“The fund and investment managers it works with have been keeping a close eye on developments. The four companies highlighted are multinational companies operating across the globe,” the spokeswoman added.
“These companies have already significantly wound down any Russian operations, but may be left with legacy issues which are hard to resolve. Some may continue to sell essential food and hygiene products. It seems clear they are not breaking sanctions.”
Glencore referred The Ferret to a statement it released in March 2022 shortly after Russia’s invasion which “condemned the actions taken by the Russian government” against the people of Ukraine. The company said then it would not enter into any “new trading business in respect of Russian origin commodities unless directed by the relevant government authorities”.
Glencore also said it would continue to honour its legal obligations under pre-existing contracts, “subject to meeting all applicable sanctions in accordance with our sanctions policy and where it is feasible and safe to perform these contracts”.
A BAT spokesperson said it is in the process of transferring its Russian business in full compliance with international and local laws and that “upon completion BAT will no longer have a presence in Russia”.
Diageo declined to comment. Its Russia business was largely a sales operation based on imports, with a small amount of local third-party beer production. Last March, the company stopped all imports and local beer production and The Ferret understands it is winding down the business in terms of making staff redundant and commercial contracts.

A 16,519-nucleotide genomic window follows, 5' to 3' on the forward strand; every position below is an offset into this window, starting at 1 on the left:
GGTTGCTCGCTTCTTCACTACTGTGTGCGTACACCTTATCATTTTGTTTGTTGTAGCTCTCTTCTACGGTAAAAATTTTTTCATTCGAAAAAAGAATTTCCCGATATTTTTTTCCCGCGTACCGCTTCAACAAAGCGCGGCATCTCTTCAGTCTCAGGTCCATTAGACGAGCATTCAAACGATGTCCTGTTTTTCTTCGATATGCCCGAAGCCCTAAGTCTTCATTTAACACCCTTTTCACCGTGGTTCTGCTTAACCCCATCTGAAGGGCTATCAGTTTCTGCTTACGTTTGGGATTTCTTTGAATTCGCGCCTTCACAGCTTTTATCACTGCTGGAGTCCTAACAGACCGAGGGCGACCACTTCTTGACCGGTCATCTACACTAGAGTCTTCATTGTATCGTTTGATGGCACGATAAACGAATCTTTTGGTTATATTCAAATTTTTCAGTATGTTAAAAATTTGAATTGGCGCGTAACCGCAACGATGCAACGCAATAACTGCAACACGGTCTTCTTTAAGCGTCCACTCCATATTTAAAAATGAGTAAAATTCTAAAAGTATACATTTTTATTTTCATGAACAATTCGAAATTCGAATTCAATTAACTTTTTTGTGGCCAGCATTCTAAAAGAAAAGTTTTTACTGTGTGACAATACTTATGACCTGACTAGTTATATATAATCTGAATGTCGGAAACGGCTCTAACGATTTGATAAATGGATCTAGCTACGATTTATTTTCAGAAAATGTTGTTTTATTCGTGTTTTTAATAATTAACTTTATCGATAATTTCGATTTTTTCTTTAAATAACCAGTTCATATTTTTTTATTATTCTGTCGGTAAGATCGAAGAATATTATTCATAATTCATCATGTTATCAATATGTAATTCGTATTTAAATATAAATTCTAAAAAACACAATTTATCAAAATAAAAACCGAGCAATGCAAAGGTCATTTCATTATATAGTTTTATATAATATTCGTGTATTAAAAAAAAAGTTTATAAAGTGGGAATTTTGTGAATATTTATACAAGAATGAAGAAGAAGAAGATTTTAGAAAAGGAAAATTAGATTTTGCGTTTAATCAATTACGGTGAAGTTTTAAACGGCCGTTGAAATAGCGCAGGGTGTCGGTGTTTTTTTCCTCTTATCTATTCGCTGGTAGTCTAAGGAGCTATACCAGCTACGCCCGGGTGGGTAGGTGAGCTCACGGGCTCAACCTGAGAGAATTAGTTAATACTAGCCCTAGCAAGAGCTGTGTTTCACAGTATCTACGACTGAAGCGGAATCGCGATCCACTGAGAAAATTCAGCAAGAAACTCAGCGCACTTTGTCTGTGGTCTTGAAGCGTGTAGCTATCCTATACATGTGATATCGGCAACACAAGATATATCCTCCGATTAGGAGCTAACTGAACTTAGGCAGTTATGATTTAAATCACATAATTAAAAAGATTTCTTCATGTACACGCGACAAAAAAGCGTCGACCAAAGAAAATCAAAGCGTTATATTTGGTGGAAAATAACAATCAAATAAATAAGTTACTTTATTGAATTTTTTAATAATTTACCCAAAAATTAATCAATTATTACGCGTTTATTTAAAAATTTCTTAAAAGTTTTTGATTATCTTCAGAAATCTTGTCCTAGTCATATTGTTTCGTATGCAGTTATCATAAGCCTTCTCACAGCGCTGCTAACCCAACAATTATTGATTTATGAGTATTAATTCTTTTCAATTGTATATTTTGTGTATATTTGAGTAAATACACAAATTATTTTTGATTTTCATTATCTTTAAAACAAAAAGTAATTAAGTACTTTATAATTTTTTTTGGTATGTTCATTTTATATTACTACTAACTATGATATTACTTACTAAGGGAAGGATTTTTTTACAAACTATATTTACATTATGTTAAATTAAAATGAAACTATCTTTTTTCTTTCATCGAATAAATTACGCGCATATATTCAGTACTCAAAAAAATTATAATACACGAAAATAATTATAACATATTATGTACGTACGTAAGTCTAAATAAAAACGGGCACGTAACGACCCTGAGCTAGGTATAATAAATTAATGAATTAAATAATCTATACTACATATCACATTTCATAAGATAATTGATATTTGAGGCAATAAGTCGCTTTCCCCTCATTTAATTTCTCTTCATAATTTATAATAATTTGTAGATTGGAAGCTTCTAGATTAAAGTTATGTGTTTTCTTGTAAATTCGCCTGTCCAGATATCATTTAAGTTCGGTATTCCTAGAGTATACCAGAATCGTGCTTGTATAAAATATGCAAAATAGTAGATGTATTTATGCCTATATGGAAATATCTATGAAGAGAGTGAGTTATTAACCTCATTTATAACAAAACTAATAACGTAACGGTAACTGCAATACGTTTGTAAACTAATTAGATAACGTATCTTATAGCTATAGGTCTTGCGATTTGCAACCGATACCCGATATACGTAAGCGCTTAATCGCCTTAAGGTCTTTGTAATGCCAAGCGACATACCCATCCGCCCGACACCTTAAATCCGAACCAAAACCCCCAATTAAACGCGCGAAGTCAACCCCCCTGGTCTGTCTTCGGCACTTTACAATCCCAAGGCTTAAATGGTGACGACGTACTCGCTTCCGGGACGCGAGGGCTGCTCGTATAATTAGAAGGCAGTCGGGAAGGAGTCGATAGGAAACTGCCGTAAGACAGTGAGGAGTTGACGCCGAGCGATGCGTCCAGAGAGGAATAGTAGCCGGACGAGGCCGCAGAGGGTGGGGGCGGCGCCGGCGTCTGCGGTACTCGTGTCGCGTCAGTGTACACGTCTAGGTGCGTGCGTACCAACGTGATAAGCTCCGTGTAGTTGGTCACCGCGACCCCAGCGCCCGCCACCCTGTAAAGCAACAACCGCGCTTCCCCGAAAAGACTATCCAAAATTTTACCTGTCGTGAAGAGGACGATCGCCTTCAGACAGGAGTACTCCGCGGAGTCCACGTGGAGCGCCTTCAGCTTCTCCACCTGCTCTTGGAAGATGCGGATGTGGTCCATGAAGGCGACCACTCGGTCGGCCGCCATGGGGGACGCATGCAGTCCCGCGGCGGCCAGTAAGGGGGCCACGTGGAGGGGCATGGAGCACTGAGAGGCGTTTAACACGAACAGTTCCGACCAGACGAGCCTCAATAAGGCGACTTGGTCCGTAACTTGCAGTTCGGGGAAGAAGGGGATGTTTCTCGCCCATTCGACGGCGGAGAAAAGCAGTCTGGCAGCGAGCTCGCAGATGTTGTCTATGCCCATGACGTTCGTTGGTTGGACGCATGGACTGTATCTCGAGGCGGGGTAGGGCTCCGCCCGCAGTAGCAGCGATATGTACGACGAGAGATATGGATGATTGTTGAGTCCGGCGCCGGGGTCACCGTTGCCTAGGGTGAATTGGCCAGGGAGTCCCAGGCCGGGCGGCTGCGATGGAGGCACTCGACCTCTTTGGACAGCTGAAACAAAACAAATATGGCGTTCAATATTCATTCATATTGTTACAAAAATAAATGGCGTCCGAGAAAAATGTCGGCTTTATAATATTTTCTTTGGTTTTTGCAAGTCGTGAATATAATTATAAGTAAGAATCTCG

Alan Jope, Unilever chief executive officer, condemned the war in Ukraine as a “brutal and senseless act by the Russian state”. He said: “We have suspended all imports and exports of our products into and out of Russia, and we will stop all media and advertising spend.
“We will not invest any further capital into the country nor will we profit from our presence in Russia. We will continue to supply our everyday essential food and hygiene products made in Russia to people in the country. We will keep this under close review. We join calls for an end to this war and hope that peace, human rights, and the international rule of law will prevail.”
A spokesperson for Aon said it was “continuing the process of suspending our operations in Russia and are not conducting new business in the country.”
A spokesperson for Reckitt said it was “appalled by the ongoing war and the devastating harm being inflicted on the Ukrainian people” and that it hoped for peace. The firm added it is working as quickly as possible to transfer ownership of its Russia business and had “frozen capital investments, advertising, sponsorships and promotions in Russia”.
“Reckitt has begun a process aimed at transferring ownership of its Russian business, which may include a transfer to a third party or to our local employees,” a statement said. “We will work closely with our colleagues in Russia on the details of the various options available to ensure an orderly process. We will do our utmost to ensure those colleagues’ ongoing employment in any new structure and we commit to paying their monthly salaries and benefits until the end of 2022.”
HSBC said it signed an agreement last July to sell its business in Russia to Expobank JSC, which is subject to various regulatory approvals within Russia. Once concluded, HSBC Group will exit its operations in Russia.
The Ferret revealed last February that the Scottish Parliament’s pension fund had holdings worth nearly £300,000 in Sberbank, a Russian bank facing sanctions.
Edinburgh University also had shares worth over £1m in Sberbank, as well as £6.5m invested in a Dutch firm which has links to Putin. The university announced a review of its assets in the wake of pressure from students after the story broke.
A Scottish Government spokesperson said: “Scottish Ministers have been clear since the beginning of Russia’s illegal invasion of Ukraine that the business community has a moral responsibility to take action by reviewing operations for links and connections to Russia – and severing them where it is possible to do so.
“The Scottish Government has no involvement in local authorities’ pension funds. This is a matter for councils and their pensions committees.”
Cover image thanks to Atstock Productions/iStock.